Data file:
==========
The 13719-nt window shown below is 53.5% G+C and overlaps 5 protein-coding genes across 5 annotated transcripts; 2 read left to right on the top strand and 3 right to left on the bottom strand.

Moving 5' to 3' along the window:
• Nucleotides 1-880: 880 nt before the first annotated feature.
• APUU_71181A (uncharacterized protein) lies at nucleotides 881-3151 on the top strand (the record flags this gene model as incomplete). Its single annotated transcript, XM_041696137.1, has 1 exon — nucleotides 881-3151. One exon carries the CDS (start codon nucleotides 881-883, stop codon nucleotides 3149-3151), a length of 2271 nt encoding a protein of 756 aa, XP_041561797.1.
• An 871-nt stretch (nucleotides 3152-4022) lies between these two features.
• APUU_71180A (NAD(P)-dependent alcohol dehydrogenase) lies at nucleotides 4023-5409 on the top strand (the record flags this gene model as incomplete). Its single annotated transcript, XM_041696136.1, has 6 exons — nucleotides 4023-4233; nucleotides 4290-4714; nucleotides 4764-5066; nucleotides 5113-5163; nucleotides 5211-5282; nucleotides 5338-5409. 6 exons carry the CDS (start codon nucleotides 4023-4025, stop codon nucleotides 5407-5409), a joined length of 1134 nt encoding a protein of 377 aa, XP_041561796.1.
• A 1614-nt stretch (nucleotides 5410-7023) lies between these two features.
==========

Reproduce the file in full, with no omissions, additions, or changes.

The 13719-nt window shown below is 53.5% G+C and overlaps 5 protein-coding genes across 5 annotated transcripts; 2 read left to right on the top strand and 3 right to left on the bottom strand.

Moving 5' to 3' along the window:
• Nucleotides 1-880: 880 nt before the first annotated feature.
• APUU_71181A (uncharacterized protein) lies at nucleotides 881-3151 on the top strand (the record flags this gene model as incomplete). Its single annotated transcript, XM_041696137.1, has 1 exon — nucleotides 881-3151. One exon carries the CDS (start codon nucleotides 881-883, stop codon nucleotides 3149-3151), a length of 2271 nt encoding a protein of 756 aa, XP_041561797.1.
• An 871-nt stretch (nucleotides 3152-4022) lies between these two features.
• APUU_71180A (NAD(P)-dependent alcohol dehydrogenase) lies at nucleotides 4023-5409 on the top strand (the record flags this gene model as incomplete). Its single annotated transcript, XM_041696136.1, has 6 exons — nucleotides 4023-4233; nucleotides 4290-4714; nucleotides 4764-5066; nucleotides 5113-5163; nucleotides 5211-5282; nucleotides 5338-5409. 6 exons carry the CDS (start codon nucleotides 4023-4025, stop codon nucleotides 5407-5409), a joined length of 1134 nt encoding a protein of 377 aa, XP_041561796.1.
• A 1614-nt stretch (nucleotides 5410-7023) lies between these two features.